G-20 Toronto summit declaration

In Toronto the G-20 held its first Summit in its new capacity as the premier forum for our international economic cooperation on June 26-27, 2010. The G-20’s highest priority is to safeguard and strengthen the recovery and lay the foundation for strong, sustainable and balanced growth, and strengthen our financial systems against risks.

The G-20 has agreed on the next steps we should take to ensure a full return to growth with quality jobs, to reform and strengthen financial systems, and to create strong, sustainable and balanced global growth. The G-20 is committed to taking concerted actions to sustain the recovery, create jobs and to achieve stronger, more sustainable and more balanced growth. These will be differentiated and tailored to national circumstances. The G-20 agreed on (see the full declaration + annex 1/II for the full original text including more items): 

  • The Framework for Strong, Sustainable and Balanced Growth

The G-20 agreed on following through on fiscal stimulus and communicating “growth friendly” fiscal consolidation plans in advanced countries that will be implemented going forward. Sound fiscal finances are essential to sustain recovery, provide flexibility to respond to new shocks, ensure the capacity to meet the challenges of aging populations, and avoid leaving future generations with a legacy of deficits and debt. The path of adjustment must be carefully calibrated to sustain the recovery in private demand.

There is a risk that synchronized fiscal adjustment across several major economies could adversely impact the recovery. There is also a risk that the failure to implement consolidation where necessary would undermine confidence and hamper growth. Reflecting this balance, advanced economies have committed to fiscal plans that will at least halve deficits by 2013 and stabilize or reduce government debt-to-GDP ratios by 2016. Recognizing the circumstances of Japan, the G-20 welcomes the Japanese government’s fiscal consolidation plan announced recently with their growth strategy. Those with serious fiscal challenges need to accelerate the pace of consolidation. Fiscal consolidation plans will be credible, clearly communicated, differentiated to national circumstances, and focused on measures to foster economic growth.

  • Capital and Liquidity

The G-20 agreed that the core of the financial sector reform agenda rests on improving thestrength of capital and liquidity and discouraging excessive leverage. We agreed to increase the quality, quantity, and international consistency of capital, to strengthen liquidity standards, to discourage excessive leverage and risk taking, and reduce procyclicality.

The G-20 took stock of the progress of the Basel Committee on Banking Supervision (BCBS) towards a new global regime for bank capital and liquidity and welcomes and supports its work. Substantial progress has been made on reforms that will materially raise levels of resilience of our banking systems.

1. The amount of capital will be significantly higher when the new reforms are fully implemented.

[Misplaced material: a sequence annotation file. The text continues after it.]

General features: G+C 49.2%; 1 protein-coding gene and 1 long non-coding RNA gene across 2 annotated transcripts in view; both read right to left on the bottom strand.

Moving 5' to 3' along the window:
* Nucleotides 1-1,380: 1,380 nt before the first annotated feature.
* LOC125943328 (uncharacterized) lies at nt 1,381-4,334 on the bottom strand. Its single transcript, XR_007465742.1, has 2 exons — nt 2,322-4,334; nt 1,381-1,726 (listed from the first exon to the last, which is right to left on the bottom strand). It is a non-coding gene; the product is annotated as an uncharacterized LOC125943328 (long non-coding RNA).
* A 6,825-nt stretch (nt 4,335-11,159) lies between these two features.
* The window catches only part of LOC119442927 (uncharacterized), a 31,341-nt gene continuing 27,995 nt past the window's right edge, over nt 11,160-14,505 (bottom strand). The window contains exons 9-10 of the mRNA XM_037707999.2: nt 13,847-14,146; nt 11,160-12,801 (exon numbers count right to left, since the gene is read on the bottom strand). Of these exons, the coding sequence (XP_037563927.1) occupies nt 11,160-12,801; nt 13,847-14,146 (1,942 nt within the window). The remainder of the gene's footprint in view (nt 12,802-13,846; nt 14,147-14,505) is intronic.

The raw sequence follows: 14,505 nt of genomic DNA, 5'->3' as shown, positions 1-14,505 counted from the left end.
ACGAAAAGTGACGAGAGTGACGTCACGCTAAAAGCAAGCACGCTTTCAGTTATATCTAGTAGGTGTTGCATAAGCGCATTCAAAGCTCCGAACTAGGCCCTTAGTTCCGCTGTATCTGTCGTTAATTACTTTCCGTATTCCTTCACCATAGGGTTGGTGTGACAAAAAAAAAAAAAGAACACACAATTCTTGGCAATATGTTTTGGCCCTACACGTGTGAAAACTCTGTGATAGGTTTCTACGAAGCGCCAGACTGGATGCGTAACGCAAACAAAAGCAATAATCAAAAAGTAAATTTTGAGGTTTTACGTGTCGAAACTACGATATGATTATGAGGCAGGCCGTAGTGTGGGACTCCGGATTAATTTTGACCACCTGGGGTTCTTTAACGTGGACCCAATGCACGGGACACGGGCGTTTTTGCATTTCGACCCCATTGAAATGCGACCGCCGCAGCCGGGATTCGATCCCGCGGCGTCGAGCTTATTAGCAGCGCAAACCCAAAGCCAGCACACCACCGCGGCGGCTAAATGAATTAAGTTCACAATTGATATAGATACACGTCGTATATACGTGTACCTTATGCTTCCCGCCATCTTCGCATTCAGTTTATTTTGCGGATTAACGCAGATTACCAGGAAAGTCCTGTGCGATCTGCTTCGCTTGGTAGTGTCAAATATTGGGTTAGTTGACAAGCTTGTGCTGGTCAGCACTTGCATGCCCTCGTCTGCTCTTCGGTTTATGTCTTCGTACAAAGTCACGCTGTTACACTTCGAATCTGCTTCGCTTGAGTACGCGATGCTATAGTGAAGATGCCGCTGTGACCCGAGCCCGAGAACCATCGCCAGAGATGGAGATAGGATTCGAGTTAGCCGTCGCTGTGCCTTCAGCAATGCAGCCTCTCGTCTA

1. The quality of capital will be significantly improved to reinforce banks’ ability to absorb losses.

The G-20 supports reaching agreement, at the time of the Seoul Summit, on a new capital framework that would raise capital requirements by:

1. establishing a new requirement that each bank hold in Tier 1 capital, at a minimum, an increasing share of common equity, after deductions, measured as a percentage of risk-weighted assets, that enables them to withstand with going concern fully-lossabsorbing capital – without extraordinary government support – stresses of a magnitude associated with the recent financial crisis.

2. moving to a globally consistent and transparent set of conservative deductions generally applied at the level of common equity, or its equivalent in the case of nonjoint stock companies, over a suitable globally-consistent transition period.

Based on the agreement at the Pittsburgh Summit that Basel II will be adopted in all major centers by 2011, the G-30 agreed that all members will adopt the new standards and these will be phased in over a timeframe that is consistent with sustained recovery and limits market disruption, with the aim of implementation by end-2012, and a transition horizon informed by the macroeconomic impact assessment of the Financial Stability Board (FSB) and BCBS.

  • Financial Market Infrastructure and Scope of Regulation

The G-20 pledged to work in a coordinated manner to accelerate the implementation of over-thecounter(OTC) derivatives regulation and supervision and to increase transparency and standardization. The G-200 reaffirmed the commitment to trade all standardized OTC derivatives contracts on exchanges or electronic trading platforms, where appropriate, and clear through central counterparties (CCPs) by end-2012 at the latest. OTC derivative contracts should be reported to trade repositories (TRs). The G-20 will work towards the establishment of CCPs and TRs in line with global standards and ensure that national regulators and supervisors have access to all relevant information. In addition the G20 agreed to pursue policy measures with respect to haircut-setting and margining practices for securities financing and OTCderivatives transactions that will reduce procyclicality and enhance financial market resilience.

See the full text for all details.

Toronto, June 27 th, 2010


Source: G-20, WWW.G20.ORG

  • The Framework for Strong, Sustainable and Balanced Growth


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